“I always try to give my kids a good time, and they need a lot of attention and they come first. I was never able to be myself in my new place,” he said. she said while browsing the home goods store House SFW, which sells antique French linens with lobsters embroidered on them and sets of cocktail glasses for $400.

“When I marry a rich second husband – even though I’m anti-marriage – I will register here,” she said.

“I can’t figure out here, if it’s ‘namaste’ and carob chips,” Ms Shelasky said as she crossed the street towards Samuel’s Sweet Shop.

She wanted to buy candy necklaces for her daughter. “Hazel is the leader of a black market candy ring at school,” she said. “I’m like, you’re 6, that’s criminal. But I guess I’m an enabler because I keep buying him candy.

The store is partly owned by actor Paul Rudd. “I have a framed picture of us in the house,” Ms. Shelasky said. She was taken at a gala where Mr Rudd was the celebrity host and she was attending about four months after having her daughter as a single mother by choice.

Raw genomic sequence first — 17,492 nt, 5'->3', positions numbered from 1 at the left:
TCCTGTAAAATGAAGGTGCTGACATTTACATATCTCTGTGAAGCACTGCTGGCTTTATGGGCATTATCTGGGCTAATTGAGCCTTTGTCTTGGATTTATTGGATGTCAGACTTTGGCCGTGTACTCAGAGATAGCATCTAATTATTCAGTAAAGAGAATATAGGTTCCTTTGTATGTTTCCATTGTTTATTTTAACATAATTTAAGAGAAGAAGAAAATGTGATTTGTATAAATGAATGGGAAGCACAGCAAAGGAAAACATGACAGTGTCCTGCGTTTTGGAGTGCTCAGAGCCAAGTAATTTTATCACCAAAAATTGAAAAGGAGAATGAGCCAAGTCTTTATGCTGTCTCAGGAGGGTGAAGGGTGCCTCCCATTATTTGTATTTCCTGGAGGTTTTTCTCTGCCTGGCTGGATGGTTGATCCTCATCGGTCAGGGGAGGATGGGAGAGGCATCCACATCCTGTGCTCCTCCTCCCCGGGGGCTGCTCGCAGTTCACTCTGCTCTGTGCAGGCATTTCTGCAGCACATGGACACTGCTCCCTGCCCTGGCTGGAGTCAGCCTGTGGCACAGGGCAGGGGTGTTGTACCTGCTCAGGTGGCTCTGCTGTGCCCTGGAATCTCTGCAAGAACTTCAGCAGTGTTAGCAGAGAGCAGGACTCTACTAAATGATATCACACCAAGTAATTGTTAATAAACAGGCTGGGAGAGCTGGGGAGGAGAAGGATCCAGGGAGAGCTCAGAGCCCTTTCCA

“Everyone was like, ‘It’s going to be hard’ or ‘You’re never going to have a social life again.’ But I was there, dressed, ready and I had it together,” she said. “The picture is like, I’m here, I’m fine, I’m glowing.

Ms. Shelasky, who wore a Zadig and Voltaire print camisole and Mother jeans, walked around Le Petit Bistro to sit at the bar for dinner. She ordered a dirty gin martini and said, “The only thing I like more than holding a martini is grudges.” A passing waiter told her how beautiful she was. “Sometimes I get so sick of talking about love and sex, and I want to write a style book about what you like.”

She listed what she liked after ordering steak fries, medium. “Freda Salvador shoes, La Colombe coffee. Well done, not E!. Charlotte Tilbury eyeliner in emerald green. Those Jonathan Adler ceramics that say things like “Quaaludes.” And I hate mayonnaise with a passion.

In her book, she writes candidly about love and parenthood, but also about sexual harassment, trying to get a script made in Hollywood and her decision to have a child alone at age 37 using a sperm donor.